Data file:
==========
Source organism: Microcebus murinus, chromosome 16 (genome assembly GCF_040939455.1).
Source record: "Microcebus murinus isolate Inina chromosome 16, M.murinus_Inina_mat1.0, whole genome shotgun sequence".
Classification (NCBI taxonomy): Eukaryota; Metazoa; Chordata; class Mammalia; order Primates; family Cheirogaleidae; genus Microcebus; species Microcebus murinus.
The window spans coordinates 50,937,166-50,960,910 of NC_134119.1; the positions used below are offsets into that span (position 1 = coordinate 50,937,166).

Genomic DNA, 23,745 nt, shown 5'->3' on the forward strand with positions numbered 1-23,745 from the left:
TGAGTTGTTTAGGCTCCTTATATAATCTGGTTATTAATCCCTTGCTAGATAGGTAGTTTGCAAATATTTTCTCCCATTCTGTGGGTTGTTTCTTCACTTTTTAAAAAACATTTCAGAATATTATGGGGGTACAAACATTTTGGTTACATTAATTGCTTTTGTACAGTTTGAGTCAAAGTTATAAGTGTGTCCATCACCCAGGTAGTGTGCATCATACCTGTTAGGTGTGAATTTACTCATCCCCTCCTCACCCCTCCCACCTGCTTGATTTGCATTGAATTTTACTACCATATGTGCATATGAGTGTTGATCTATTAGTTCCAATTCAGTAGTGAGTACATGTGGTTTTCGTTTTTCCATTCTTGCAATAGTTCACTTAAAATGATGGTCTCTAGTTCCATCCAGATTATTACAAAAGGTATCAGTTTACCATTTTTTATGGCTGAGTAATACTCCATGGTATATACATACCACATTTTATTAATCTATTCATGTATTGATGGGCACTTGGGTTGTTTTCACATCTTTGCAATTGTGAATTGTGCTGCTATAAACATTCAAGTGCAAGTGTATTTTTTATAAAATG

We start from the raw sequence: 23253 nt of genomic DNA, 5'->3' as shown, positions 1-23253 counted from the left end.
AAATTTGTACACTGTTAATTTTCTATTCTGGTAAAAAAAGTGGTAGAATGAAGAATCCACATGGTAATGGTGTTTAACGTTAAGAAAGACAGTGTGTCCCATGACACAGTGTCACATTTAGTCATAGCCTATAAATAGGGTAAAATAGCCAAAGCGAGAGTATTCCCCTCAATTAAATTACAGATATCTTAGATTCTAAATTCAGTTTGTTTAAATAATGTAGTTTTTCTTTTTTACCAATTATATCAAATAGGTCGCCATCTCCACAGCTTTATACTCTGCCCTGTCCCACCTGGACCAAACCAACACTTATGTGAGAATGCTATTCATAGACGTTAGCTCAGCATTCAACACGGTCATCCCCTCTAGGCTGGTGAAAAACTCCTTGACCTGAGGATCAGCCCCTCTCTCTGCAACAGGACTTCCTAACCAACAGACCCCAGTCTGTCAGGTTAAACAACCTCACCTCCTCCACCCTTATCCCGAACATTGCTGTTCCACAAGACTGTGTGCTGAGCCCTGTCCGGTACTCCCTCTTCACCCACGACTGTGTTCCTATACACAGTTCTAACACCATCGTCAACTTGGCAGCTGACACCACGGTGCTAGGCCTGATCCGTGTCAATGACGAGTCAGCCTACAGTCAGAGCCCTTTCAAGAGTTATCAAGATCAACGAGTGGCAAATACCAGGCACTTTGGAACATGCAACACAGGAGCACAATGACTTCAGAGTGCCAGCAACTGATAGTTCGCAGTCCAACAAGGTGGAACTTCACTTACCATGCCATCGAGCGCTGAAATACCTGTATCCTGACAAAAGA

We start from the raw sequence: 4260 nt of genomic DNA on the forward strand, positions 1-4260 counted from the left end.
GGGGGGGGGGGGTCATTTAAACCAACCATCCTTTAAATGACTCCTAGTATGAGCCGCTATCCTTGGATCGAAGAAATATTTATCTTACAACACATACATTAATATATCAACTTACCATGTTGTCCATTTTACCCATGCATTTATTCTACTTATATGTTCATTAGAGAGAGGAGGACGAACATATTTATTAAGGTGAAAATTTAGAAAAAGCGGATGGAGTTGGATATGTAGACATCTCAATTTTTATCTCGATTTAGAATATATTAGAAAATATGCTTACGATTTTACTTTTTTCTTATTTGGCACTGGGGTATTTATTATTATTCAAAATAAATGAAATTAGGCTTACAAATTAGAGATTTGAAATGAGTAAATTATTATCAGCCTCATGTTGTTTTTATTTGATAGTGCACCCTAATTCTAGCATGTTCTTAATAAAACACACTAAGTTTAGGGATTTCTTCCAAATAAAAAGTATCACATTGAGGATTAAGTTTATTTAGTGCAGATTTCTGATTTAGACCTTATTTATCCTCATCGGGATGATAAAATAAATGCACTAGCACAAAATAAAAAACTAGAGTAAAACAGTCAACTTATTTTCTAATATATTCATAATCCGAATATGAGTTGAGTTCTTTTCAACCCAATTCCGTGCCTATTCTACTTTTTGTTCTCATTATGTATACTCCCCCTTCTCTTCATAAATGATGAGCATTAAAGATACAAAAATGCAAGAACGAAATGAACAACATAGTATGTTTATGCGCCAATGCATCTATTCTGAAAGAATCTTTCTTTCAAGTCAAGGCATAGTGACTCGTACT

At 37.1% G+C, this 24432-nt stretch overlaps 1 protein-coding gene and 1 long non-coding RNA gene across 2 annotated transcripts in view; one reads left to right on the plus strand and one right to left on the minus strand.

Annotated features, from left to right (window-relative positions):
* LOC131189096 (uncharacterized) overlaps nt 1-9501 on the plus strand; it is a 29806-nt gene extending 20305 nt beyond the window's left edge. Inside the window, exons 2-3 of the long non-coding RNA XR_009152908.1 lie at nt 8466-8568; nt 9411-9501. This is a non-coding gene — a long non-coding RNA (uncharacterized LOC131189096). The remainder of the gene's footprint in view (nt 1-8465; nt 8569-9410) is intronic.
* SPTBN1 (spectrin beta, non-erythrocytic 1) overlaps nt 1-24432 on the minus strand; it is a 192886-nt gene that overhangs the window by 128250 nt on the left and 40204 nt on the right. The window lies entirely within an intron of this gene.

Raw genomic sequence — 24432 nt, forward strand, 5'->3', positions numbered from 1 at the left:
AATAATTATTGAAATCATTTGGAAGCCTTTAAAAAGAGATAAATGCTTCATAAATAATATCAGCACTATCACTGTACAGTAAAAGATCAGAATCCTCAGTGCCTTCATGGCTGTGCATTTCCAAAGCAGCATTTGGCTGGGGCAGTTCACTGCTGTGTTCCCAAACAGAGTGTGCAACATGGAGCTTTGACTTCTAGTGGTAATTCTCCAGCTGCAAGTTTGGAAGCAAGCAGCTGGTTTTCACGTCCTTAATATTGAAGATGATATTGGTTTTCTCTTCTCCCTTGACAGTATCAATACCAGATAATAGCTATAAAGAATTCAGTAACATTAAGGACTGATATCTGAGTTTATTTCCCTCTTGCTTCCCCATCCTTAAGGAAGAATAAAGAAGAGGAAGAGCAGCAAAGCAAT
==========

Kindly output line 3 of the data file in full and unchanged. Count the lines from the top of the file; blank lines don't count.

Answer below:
Classification (NCBI taxonomy): Eukaryota; Metazoa; Chordata; class Mammalia; order Primates; family Cheirogaleidae; genus Microcebus; species Microcebus murinus.